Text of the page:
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Children with food allergies commonly develop skin symptoms, but other severe reactions can also occur. The safest solution? Avoiding foods that may trigger an allergy.

Food allergies in children

Food Allergies in Children

As parents, we do our best to provide our children with the best nutrition with a wide range of foods for variety and balance. However, there are times when kids develop reactions after eating certain types of food – a result of food allergies or intolerances.

A food allergy is an abnormal response of the body’s immune system to food. The immune system normally works to protect us against harmful microbes. If the immune system is triggered by food, a food allergy develops.

There are some common foods that may trigger an allergic reaction in children. These include common ingredients such as eggs, milk, peanuts, tree nuts like almonds and cashews, soy and wheat. Genetic predisposition is the most common reason why some children develop a food allergy. If either parent or both parents have food allergies, respiratory allergies or eczema, then the child has an increased risk for developing a similar allergic condition. Children with eczema also have a higher risk of developing food allergies.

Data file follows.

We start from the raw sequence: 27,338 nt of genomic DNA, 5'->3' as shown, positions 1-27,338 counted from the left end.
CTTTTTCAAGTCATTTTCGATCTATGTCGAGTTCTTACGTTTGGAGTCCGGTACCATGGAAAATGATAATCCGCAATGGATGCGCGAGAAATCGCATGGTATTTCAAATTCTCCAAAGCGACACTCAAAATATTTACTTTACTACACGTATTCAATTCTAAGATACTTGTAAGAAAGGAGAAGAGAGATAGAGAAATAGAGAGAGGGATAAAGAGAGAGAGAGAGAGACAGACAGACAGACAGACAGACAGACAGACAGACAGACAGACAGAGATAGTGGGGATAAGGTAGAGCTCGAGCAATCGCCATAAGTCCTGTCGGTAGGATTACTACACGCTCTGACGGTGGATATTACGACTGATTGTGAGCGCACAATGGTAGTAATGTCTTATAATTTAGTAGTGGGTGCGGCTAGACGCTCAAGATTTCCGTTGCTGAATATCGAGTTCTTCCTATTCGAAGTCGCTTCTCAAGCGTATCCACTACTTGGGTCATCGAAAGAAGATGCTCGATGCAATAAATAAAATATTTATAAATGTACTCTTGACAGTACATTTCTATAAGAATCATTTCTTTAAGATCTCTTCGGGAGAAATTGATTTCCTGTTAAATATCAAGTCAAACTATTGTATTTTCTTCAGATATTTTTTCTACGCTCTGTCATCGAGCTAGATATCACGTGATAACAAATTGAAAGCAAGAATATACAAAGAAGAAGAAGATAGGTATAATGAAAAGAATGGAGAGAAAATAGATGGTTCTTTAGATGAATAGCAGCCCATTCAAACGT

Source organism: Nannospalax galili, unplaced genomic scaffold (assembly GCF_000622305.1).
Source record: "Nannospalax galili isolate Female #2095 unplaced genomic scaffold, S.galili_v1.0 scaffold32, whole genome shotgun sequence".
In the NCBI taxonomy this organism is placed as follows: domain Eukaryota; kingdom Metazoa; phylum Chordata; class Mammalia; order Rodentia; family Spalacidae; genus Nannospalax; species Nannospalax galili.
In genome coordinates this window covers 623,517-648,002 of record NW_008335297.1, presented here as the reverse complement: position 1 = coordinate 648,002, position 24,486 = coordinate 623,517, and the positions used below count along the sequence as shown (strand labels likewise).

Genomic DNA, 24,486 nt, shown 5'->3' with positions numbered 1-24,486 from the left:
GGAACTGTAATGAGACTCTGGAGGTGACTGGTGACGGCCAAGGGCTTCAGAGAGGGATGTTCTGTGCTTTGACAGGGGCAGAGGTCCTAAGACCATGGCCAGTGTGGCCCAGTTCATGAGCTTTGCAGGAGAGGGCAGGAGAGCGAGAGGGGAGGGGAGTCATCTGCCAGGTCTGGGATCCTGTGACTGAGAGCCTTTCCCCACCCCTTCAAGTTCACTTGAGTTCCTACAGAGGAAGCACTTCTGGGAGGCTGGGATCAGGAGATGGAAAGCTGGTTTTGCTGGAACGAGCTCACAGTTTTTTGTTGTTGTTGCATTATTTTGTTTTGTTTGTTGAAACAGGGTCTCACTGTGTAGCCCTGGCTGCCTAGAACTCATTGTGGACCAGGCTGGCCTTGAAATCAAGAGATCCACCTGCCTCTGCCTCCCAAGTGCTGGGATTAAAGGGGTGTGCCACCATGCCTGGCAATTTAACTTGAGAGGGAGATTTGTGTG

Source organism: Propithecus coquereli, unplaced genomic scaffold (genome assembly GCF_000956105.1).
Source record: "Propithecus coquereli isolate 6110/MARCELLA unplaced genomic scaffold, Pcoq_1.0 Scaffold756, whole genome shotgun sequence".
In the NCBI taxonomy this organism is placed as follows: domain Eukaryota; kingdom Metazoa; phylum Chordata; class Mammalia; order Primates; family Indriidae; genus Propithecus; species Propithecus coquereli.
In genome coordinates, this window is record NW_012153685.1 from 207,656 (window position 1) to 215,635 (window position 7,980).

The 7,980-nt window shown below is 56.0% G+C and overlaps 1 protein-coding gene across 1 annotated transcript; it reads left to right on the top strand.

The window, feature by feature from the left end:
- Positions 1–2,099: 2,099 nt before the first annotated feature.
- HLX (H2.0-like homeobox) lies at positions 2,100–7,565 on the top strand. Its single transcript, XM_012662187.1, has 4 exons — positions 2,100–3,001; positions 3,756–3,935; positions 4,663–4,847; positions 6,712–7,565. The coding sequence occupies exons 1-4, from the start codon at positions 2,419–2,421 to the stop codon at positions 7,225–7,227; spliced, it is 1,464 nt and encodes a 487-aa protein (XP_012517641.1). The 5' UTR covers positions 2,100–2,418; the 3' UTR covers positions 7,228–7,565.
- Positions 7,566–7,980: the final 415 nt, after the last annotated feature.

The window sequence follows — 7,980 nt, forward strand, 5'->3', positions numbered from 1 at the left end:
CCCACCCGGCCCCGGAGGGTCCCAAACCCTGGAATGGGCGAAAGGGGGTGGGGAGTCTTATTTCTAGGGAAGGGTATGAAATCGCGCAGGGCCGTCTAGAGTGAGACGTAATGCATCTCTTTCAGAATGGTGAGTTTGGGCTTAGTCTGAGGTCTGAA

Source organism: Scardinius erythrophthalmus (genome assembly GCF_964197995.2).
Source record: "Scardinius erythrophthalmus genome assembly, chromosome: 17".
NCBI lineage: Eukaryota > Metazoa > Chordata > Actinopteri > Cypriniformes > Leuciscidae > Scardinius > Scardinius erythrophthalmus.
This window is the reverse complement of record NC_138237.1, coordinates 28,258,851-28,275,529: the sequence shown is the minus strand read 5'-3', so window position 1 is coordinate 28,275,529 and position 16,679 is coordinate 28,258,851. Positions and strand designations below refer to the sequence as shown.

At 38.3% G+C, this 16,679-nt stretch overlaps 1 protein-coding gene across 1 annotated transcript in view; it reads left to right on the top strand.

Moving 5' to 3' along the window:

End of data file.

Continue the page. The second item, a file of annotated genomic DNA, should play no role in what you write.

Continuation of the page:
What are the symptoms of a food allergy?

The most common symptoms of food allergy are skin symptoms. Within minutes to a few hours after eating the food, the child can develop hives – red itchy, raised rashes that vary in size, in any part of the body. Some children can also develop a swell in the lip or the area around the eye.

The second most common symptoms are gastrointestinal symptoms, which include stomach pain, vomiting or diarrhoea.

Food allergies may also cause more severe symptoms such as breathing difficulties, swelling in the throat, swelling of the tongue, or even a reduction in blood pressure which may cause a child to look pale or feel faint.

What is a food intolerance?